Elizabeth Nicholls and the Politics of Suffrage Travel

When:12 Apr 2016, 12:30pm - 1:45pm
Venue:Morven Brown 209 (map ref C20)
Who:James Keating
James Keating

History Seminar Series

'I really don’t know whether you are in Adelaide or Brisbane, Perth or Melbourne’: Mobility and Visibility in the Political Career of Elizabeth Nicholls, 1893–1903

Abstract

In the last decade, historians have used mobility as an analytical concept to decentre the nation, and capture the complex histories of people, objects, and ideas that crossed borders. Seizing upon mobility as a framework that can render marginalised subjects visible, feminist scholars have charted the trajectories of ‘transnational lives’ to explicate the gendered worlds their subjects inhabited. In this paper, I use the linked concepts of mobility and visibility to examine the neglected history of the South Australian feminist Elizabeth Nicholls’ extensive intercolonial travel between 1893 and 1903.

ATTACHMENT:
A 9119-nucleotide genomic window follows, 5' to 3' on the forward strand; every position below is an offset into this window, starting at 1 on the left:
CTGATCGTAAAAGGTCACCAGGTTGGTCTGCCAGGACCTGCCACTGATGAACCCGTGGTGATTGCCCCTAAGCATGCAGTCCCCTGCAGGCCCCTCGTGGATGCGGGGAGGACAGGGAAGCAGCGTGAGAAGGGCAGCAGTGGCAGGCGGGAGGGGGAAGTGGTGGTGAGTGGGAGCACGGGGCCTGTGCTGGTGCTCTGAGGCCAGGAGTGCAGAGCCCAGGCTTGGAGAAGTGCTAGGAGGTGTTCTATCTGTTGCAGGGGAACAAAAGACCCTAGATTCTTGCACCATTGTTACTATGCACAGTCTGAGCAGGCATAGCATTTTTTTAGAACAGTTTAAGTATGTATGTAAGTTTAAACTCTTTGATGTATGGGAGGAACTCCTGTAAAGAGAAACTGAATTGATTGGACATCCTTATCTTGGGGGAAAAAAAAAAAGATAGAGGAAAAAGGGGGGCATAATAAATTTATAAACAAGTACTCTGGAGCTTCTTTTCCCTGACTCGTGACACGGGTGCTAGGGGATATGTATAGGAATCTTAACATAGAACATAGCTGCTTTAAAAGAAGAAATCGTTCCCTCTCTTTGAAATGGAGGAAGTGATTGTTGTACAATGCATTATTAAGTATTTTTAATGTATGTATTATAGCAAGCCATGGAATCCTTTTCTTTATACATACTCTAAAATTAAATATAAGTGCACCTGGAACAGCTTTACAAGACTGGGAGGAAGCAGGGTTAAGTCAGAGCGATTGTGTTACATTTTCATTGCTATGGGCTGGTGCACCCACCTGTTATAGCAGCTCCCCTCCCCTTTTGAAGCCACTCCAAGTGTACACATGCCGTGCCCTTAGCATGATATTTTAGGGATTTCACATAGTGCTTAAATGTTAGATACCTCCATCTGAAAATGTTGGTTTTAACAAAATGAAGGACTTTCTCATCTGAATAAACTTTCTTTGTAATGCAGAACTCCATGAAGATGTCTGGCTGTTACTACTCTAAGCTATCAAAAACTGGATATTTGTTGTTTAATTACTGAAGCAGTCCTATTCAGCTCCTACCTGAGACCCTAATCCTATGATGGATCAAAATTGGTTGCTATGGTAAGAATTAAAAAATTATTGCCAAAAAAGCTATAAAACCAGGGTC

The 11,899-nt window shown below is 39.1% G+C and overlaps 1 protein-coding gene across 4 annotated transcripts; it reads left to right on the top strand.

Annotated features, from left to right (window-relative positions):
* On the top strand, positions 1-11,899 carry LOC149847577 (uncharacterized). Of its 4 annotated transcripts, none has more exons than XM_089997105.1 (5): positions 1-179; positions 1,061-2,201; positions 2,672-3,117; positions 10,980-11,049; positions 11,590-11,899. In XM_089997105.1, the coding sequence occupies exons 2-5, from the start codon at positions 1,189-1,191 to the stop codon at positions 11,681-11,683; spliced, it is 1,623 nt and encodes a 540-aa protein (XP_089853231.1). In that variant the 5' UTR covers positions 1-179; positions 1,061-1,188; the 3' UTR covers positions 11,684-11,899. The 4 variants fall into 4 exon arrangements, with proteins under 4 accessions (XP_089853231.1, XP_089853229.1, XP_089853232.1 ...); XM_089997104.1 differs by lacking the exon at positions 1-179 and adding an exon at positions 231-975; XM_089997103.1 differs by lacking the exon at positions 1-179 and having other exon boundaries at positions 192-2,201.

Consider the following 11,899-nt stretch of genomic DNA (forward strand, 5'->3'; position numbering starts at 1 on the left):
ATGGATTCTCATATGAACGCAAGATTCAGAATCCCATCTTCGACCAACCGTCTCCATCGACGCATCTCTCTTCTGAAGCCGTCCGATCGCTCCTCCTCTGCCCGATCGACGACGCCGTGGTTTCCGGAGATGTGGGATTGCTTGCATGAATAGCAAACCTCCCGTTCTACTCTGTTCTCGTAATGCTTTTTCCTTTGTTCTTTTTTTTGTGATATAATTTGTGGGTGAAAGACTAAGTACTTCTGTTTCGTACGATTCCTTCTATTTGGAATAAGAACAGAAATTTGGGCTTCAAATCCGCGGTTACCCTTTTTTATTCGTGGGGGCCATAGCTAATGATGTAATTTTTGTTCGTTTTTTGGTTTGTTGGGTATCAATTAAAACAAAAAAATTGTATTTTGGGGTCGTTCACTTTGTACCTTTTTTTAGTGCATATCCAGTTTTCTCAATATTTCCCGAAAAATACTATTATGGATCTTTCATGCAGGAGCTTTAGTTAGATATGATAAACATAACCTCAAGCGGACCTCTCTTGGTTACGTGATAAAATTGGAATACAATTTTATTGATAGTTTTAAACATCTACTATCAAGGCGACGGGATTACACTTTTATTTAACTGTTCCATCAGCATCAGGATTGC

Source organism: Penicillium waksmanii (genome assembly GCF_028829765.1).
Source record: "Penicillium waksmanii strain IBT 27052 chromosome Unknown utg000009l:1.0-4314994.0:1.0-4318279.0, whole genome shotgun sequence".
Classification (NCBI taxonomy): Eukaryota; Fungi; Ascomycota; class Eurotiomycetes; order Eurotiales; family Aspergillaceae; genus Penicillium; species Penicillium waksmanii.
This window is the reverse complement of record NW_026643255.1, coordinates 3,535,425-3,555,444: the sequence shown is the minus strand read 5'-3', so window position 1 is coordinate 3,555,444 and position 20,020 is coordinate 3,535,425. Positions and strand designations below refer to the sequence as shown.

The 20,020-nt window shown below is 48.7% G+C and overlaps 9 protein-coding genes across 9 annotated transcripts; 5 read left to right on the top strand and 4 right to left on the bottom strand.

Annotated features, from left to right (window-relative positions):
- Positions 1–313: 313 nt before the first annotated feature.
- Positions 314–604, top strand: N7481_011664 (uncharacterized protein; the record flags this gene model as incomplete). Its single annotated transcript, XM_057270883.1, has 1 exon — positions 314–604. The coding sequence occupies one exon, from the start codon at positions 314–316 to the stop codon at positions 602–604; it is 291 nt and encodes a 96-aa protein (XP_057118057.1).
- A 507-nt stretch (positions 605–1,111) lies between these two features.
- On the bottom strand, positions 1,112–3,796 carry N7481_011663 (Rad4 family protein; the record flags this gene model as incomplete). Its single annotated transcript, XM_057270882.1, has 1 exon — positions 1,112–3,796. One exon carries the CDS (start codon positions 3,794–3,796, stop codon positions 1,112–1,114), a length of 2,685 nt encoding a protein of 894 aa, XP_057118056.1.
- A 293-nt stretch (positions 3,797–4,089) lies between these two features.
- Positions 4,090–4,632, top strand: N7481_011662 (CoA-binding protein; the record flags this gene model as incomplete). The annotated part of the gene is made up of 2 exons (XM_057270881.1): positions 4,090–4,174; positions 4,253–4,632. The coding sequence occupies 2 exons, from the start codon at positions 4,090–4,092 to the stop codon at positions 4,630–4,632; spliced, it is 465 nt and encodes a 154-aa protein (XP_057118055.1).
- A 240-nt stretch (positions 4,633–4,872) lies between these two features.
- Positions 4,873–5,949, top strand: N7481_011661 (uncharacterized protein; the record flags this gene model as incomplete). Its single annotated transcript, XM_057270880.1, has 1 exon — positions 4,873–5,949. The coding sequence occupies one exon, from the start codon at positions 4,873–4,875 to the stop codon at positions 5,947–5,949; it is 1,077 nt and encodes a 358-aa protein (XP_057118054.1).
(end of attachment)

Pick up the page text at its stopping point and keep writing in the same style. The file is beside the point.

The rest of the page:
Elected president of the Australasian Woman’s Christian Temperance Union in 1894, Nicholls spent the next decade touring Australia. She did not speak solely on prohibition and, in the process of ‘deepening the feeling of unity’ among her membership, she lectured on women’s enfranchisement and entertained grander visions of forging a woman-centred Commonwealth. Nicholls made no secret of these ambitions, documenting the minutiae of her journeys in the temperance press. Her writing, I argue, served multiple purposes. As a lone female traveller, Nicholls understood the radical connotations of her transition from Adelaide’s private halls and drawing rooms to the public visibility of the hotel, steamship, and railway carriage. Allies and enemies alike juxtaposed Nicholls’ wanderlust with her husband’s domesticity. As well as pre-empting questions about her respectability, Nicholls’ articulation of the material practices of travel—absent from the published writing of male contemporaries—emphasised her public mobility, staking a claim

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